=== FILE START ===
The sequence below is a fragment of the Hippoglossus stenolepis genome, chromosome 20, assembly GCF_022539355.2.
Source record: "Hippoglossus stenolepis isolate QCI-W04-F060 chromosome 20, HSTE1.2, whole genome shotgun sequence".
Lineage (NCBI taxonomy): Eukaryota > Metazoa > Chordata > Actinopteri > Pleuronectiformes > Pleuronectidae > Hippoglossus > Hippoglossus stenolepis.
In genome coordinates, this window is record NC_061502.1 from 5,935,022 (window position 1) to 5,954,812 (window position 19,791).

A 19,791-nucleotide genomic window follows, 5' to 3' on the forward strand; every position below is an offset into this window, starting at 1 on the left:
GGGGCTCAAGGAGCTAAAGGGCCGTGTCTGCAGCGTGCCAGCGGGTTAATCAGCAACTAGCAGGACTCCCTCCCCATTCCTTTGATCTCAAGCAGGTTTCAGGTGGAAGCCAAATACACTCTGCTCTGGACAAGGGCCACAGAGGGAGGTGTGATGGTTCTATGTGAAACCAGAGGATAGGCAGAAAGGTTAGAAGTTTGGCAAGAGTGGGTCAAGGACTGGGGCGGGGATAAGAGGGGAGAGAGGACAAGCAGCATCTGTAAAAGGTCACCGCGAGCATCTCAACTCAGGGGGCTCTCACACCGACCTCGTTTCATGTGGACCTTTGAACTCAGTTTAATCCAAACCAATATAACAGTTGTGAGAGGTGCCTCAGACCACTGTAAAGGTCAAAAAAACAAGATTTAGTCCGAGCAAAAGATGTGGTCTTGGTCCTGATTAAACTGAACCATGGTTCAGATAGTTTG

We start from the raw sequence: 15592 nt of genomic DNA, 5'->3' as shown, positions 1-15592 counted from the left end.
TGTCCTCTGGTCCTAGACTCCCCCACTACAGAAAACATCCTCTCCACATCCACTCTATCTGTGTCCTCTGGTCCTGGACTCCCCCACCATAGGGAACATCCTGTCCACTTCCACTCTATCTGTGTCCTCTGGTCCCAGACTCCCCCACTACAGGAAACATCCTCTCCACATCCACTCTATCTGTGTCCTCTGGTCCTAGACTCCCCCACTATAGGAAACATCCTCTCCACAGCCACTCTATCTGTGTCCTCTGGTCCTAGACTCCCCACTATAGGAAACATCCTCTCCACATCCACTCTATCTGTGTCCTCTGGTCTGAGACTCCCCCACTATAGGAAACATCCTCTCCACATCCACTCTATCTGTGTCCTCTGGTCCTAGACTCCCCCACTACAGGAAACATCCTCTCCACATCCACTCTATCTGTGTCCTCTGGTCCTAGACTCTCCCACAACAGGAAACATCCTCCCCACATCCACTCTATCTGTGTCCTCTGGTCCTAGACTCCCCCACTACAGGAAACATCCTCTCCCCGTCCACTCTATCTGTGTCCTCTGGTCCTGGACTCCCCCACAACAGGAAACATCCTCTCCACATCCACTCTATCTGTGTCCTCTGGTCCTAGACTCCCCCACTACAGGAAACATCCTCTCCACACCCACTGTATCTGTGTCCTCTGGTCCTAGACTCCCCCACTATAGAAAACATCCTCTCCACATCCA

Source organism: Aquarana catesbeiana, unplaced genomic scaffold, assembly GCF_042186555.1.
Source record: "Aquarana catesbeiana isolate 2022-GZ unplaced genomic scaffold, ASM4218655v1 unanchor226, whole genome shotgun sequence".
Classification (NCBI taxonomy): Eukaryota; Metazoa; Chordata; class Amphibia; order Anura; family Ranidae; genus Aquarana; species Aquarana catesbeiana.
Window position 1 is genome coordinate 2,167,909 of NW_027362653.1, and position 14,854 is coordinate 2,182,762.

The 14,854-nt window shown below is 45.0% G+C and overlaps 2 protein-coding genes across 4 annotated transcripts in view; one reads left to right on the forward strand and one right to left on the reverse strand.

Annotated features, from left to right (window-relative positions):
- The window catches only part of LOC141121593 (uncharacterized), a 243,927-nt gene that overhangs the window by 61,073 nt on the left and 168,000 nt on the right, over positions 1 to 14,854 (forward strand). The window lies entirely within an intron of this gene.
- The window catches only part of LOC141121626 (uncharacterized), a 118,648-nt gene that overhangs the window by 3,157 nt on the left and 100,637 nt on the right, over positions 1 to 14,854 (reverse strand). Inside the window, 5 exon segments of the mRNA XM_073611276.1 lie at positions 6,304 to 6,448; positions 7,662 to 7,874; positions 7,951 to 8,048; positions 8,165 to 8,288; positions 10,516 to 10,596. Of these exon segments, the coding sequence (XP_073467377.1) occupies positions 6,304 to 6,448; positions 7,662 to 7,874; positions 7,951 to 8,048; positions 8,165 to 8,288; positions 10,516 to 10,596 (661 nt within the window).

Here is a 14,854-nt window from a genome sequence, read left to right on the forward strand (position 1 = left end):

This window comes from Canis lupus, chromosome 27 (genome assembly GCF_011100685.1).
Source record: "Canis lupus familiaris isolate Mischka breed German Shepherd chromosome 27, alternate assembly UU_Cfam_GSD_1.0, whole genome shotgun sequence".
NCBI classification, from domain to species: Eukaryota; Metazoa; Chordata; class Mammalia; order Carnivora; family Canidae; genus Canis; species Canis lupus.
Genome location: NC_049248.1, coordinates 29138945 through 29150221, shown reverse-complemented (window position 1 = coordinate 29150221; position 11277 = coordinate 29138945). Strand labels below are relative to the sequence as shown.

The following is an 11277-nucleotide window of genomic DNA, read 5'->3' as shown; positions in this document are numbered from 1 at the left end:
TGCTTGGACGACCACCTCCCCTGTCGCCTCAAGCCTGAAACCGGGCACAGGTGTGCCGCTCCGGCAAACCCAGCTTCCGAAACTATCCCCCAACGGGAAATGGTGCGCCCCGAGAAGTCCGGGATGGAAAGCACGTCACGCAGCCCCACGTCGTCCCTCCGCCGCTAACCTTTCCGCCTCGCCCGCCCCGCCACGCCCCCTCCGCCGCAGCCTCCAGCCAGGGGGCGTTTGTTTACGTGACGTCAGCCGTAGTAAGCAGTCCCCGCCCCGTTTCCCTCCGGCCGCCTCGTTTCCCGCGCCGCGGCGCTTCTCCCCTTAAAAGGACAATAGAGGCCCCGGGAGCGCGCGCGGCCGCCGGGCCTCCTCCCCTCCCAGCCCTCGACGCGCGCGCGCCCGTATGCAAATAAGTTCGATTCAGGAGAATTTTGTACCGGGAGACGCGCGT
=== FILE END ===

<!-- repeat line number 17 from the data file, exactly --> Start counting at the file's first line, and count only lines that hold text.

Here is a 14,854-nt window from a genome sequence, read left to right on the forward strand (position 1 = left end):